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Requirements for Colorants in Construction
The reason why Ultramarine Blue historically has not been used for cement coloration is because Ultramarine Blue is not chemically stable when is in contact with the cement paste. During the setting of mortar, different chemical interactions between them take place, so that the Ultramarine Blue’s chromophore is attacked and the blue color fades. During this chemical interaction there are two different reactions occurring simultaneously. First Calcium ions from cement are exchanged with Sodium ions from the Ultramarine Blue structure, producing some distortion in the crystaline structure of Ultramarine Blue. Second, because of the similarity of both structures, there is an overlap between the calcium hydroxide + calcium/aluminum silicate from cement paste with the Ultramarine Blue structure that favours the oxidation of the chromophore ( ); this combined chemical interaction leads to the complete fading of the blue color.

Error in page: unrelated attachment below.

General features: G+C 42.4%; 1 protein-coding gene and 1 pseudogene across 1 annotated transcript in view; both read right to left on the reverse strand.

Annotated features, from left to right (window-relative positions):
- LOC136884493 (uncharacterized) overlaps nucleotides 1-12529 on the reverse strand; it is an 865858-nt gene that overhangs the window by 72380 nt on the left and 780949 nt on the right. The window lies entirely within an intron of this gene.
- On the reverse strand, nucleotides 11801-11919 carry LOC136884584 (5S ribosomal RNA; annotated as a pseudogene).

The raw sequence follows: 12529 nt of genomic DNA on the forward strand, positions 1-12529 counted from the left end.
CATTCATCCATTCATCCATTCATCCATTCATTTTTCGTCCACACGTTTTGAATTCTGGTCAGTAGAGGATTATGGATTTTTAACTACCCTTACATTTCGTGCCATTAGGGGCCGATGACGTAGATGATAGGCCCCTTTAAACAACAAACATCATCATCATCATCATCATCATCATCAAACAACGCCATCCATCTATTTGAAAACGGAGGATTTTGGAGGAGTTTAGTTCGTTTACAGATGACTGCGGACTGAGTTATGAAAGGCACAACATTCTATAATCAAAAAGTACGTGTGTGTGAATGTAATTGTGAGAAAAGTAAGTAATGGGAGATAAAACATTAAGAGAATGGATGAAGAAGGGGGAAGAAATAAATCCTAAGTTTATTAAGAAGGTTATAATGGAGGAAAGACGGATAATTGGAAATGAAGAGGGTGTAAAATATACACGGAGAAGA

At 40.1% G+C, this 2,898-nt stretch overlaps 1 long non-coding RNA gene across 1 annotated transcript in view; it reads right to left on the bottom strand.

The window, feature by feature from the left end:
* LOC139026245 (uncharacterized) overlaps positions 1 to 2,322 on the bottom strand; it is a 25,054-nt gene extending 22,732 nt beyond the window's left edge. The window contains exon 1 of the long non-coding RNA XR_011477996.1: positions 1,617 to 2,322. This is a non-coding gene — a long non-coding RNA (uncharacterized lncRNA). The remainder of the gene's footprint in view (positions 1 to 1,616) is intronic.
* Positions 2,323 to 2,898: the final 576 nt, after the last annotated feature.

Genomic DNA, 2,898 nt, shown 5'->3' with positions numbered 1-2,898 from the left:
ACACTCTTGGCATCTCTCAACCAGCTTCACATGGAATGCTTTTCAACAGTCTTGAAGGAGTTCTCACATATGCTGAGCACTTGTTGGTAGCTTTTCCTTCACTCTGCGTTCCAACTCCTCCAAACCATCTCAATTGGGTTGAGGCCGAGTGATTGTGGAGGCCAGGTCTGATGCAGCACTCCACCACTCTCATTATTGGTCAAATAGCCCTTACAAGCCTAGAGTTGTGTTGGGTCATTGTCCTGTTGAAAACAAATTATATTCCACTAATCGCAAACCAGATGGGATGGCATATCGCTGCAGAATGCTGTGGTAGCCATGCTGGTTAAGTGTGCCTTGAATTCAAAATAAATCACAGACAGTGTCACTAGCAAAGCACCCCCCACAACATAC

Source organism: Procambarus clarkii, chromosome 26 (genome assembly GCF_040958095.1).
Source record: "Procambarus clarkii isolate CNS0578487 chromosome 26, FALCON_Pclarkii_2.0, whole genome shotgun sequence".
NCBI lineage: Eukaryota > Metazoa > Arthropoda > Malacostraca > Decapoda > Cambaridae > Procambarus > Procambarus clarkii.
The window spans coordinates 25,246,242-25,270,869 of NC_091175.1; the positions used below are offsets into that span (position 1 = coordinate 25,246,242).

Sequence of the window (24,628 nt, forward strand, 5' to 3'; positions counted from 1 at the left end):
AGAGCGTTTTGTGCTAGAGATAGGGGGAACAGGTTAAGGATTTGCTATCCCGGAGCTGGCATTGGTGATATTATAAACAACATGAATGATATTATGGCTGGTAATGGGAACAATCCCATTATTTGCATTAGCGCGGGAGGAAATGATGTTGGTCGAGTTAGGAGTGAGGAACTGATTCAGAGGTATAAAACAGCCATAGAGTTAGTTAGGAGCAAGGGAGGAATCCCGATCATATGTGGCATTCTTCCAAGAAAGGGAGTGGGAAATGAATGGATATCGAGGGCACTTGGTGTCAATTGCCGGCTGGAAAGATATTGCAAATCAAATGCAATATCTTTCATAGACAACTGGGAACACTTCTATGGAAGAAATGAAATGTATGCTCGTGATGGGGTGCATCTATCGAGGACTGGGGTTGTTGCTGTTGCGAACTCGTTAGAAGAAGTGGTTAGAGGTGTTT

It is important to highlight that this effect is more critical under highly alkaline conditions, high water content or regular contact with water, for example in long setting times.
Being aware of the limitation of the current Ultramarines, the importance of this market, the few color alternatives designers and architects have and the potential for Ultramarine Blue in these applications, Nubiola has dedicated more than 4 years to a product development program in collaboration with a very prestigious R&D Centre for Construction and has launched suitable products to be used in this kind of applications.
Nubicem B series is a range of Ultramarine Blues specifically designed to be compatible in cementitious formulations. Thanks to Nubiola’s technology and knowledge in pigment encapsulation, Nubiola has succeeded in making a product that avoids (minimizes) the interaction with the cement paste.